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  13.  2
    Joseph Halpern, Jeffrey A. Schwartz & Richard Chapman (1968). Simultaneous and Successive Contrast Effects in Human-Probability Learning. Journal of Experimental Psychology 77 (4):581.
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  14.  3
    Elisa Aaltola, Gary Backhaus, John Murungi, Jennifer Bates, Emily Brady, Emily Brady Haapala, J. Baird Callicott & Robert L. Chapman (2003). Report on Books and Articles. Environmental Ethics 24 (2):75-91.
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  15.  7
    Robert L. Chapman (2011). Reconnecting Lives to the Land: An Agenda for Critical Dialogue. Ethics, Policy and Environment 14 (2):239 - 242.
    Ethics, Policy & Environment, Volume 14, Issue 2, Page 239-242, June 2011.
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  16.  2
    Ruth Zaslansky, Judith Rothaug, Richard C. Chapman, Ragnar Backström, Silviu Brill, Christoph Engel, Dominique Fletcher, Lucian Fodor, Peter Funk, Debra Gordon, Marcus Komann, Christoph Konrad, Andreas Kopf, Yigal Leykin, Esther Pogatzki-Zahn, Margarita Puig, Narinder Rawal, Matthias Schwenkglenks, Rod S. Taylor, Kristin Ullrich, Thomas Volk, Maryam Yahiaoui-Doktor & Winfried Meissner (2014). Pain Out: An International Acute Pain Registry Supporting Clinicians in Decision Making and in Quality Improvement Activities. Journal of Evaluation in Clinical Practice 20 (6):1090-1098.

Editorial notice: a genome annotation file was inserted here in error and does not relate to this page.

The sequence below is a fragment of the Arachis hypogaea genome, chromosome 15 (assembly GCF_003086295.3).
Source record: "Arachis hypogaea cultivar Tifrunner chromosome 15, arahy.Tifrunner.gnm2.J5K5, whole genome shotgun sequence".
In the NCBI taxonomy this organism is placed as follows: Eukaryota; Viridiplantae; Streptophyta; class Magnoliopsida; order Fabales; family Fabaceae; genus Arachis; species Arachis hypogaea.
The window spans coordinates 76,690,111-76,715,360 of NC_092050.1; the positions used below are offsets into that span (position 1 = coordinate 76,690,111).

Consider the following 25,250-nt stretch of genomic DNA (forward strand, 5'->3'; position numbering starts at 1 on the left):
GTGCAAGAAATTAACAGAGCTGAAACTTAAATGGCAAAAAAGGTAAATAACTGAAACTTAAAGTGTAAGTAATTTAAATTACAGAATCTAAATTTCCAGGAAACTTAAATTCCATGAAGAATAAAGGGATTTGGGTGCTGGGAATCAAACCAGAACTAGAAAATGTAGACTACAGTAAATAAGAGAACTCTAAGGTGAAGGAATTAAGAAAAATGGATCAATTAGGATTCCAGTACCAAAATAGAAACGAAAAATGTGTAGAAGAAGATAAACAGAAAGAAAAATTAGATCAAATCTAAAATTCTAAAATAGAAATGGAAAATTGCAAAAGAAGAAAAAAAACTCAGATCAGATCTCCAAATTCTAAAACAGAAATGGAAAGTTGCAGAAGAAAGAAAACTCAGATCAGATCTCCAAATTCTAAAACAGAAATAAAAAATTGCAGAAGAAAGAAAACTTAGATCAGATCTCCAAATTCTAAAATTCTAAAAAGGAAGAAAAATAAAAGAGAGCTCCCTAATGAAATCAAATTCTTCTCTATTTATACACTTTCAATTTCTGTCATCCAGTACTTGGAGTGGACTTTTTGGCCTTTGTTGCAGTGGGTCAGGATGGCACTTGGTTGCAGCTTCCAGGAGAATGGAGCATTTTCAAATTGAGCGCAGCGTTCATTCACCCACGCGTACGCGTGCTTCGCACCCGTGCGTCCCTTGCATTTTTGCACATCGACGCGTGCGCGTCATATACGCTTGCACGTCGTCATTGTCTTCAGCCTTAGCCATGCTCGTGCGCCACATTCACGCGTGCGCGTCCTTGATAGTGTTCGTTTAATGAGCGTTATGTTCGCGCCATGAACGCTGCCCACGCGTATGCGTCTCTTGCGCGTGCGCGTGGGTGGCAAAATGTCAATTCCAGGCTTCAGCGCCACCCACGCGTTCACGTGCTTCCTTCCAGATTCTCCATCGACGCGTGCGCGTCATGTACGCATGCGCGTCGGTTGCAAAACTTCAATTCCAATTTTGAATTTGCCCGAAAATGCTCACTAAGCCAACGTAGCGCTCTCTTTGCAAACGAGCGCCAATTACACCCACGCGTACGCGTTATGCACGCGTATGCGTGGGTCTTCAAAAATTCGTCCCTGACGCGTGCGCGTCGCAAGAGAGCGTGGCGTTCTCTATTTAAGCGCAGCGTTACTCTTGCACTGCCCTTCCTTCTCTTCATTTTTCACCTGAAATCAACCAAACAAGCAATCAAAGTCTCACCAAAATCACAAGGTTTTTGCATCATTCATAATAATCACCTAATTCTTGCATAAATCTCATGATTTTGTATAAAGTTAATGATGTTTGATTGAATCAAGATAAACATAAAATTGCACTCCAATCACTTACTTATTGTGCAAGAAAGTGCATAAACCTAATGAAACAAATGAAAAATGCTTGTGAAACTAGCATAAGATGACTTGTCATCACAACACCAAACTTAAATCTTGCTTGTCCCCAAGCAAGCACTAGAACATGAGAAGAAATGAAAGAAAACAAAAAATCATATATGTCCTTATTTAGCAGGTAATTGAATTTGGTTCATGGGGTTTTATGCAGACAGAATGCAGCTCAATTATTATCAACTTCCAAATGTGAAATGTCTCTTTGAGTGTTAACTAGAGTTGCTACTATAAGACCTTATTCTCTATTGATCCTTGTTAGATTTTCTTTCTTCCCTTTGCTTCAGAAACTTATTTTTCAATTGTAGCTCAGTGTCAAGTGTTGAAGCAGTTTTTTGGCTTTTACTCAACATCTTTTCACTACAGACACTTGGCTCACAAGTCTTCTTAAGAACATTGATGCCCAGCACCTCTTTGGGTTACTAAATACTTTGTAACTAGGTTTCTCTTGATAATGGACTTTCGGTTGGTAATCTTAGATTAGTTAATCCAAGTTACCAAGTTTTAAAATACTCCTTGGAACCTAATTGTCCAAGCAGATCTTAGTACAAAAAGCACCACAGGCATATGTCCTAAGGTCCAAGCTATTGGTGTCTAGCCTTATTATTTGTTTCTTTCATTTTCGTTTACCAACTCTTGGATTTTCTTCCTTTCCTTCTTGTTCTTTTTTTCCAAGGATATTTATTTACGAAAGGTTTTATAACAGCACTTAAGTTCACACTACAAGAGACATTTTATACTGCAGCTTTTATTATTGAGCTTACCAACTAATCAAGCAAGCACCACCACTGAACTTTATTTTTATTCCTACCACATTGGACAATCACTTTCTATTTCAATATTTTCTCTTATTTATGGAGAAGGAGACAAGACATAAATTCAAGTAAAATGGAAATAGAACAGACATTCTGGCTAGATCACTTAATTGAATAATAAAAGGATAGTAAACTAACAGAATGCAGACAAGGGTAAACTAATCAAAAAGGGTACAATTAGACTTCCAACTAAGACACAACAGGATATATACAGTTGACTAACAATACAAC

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  17.  3
    Robert L. Chapman (2013). William R. Jordon III and George M. Lubick. Making Nature Whole: A History of Ecological Restoration. Environmental Ethics 35 (3):367-370.
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  18.  2
    L. Buckley, R. L. Chapman, M. Sheehan & L. Cunningham (2011). Keeping Friends Safe: A Prospective Study Examining Early Adolescent's Confidence and Support Networks. Educational Studies 38 (4):373-381.
    There is a continued need to consider ways to prevent early adolescent engagement in a variety of harmful risk-taking behaviours for example, violence, road-related risks and alcohol use. The current prospective study examined adolescents? reports of intervening to try and stop friends? engagement in such behaviours among 207 early adolescents (mean age?=?13.51?years, 50.1% females). Findings showed that intervening behaviour after three months was predicted by the confidence to intervene which in turn was predicted by student and teacher support although not (...)